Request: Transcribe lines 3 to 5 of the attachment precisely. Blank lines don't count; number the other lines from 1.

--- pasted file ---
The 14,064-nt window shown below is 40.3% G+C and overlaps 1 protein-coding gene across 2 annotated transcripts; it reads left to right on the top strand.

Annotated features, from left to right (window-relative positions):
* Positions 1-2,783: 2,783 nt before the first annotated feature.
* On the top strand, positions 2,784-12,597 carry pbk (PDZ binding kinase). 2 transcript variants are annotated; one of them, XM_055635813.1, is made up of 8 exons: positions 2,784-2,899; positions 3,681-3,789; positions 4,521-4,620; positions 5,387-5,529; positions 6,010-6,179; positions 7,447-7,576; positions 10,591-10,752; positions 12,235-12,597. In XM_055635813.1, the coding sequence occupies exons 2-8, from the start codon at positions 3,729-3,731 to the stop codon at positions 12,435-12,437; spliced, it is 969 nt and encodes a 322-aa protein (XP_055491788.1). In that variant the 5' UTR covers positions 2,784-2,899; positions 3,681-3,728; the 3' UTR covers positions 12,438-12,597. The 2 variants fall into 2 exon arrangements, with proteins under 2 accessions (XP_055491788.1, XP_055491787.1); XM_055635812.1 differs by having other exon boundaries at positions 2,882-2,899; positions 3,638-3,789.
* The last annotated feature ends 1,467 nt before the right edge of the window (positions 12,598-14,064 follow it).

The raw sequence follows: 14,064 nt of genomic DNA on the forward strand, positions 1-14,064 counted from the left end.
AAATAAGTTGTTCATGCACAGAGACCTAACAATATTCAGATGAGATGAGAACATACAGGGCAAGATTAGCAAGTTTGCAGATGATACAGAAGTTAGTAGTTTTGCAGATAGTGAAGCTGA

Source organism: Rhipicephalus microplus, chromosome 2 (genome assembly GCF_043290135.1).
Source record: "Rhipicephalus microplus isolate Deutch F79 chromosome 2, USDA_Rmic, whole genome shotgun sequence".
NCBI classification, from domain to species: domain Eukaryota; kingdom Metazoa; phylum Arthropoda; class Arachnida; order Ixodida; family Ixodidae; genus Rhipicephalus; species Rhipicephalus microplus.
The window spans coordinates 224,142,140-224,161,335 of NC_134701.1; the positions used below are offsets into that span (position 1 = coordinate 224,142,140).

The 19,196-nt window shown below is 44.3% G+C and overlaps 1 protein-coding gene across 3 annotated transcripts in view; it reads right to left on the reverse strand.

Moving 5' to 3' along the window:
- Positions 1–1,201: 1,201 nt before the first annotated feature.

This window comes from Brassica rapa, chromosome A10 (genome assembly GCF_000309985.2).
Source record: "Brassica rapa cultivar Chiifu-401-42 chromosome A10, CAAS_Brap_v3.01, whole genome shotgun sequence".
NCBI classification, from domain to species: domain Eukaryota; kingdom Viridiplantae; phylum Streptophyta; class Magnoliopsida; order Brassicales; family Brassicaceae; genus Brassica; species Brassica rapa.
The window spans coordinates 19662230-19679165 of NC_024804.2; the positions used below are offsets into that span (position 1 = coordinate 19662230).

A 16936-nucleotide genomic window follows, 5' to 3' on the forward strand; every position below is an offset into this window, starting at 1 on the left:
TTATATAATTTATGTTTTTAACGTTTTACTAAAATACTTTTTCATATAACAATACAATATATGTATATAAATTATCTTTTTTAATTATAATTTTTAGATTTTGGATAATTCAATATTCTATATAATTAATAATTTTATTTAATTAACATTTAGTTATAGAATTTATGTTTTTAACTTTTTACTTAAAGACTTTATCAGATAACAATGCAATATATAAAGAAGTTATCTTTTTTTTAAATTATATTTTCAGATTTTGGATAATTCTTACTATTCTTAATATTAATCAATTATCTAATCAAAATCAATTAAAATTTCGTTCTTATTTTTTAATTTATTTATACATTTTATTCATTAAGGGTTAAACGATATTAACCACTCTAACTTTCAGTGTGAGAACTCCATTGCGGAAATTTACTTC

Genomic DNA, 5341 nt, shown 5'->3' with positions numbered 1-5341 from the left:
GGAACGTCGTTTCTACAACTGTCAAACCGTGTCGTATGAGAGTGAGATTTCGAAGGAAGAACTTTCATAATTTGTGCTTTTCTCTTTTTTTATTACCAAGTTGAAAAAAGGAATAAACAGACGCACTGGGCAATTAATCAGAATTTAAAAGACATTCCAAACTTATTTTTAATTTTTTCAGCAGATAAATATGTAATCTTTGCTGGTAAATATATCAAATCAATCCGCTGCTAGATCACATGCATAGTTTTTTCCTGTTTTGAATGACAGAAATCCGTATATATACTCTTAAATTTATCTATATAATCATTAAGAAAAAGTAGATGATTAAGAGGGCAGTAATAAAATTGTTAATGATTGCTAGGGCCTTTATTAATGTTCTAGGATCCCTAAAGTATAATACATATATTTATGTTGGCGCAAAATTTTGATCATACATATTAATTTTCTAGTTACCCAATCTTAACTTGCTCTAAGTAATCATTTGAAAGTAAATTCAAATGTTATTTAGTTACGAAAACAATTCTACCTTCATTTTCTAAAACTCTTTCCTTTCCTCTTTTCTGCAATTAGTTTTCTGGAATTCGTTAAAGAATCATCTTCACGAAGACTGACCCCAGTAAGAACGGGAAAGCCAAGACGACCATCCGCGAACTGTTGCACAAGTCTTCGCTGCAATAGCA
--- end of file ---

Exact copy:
* Positions 1-2,783: 2,783 nt before the first annotated feature.
* On the top strand, positions 2,784-12,597 carry pbk (PDZ binding kinase). 2 transcript variants are annotated; one of them, XM_055635813.1, is made up of 8 exons: positions 2,784-2,899; positions 3,681-3,789; positions 4,521-4,620; positions 5,387-5,529; positions 6,010-6,179; positions 7,447-7,576; positions 10,591-10,752; positions 12,235-12,597. In XM_055635813.1, the coding sequence occupies exons 2-8, from the start codon at positions 3,729-3,731 to the stop codon at positions 12,435-12,437; spliced, it is 969 nt and encodes a 322-aa protein (XP_055491788.1). In that variant the 5' UTR covers positions 2,784-2,899; positions 3,681-3,728; the 3' UTR covers positions 12,438-12,597. The 2 variants fall into 2 exon arrangements, with proteins under 2 accessions (XP_055491788.1, XP_055491787.1); XM_055635812.1 differs by having other exon boundaries at positions 2,882-2,899; positions 3,638-3,789.
* The last annotated feature ends 1,467 nt before the right edge of the window (positions 12,598-14,064 follow it).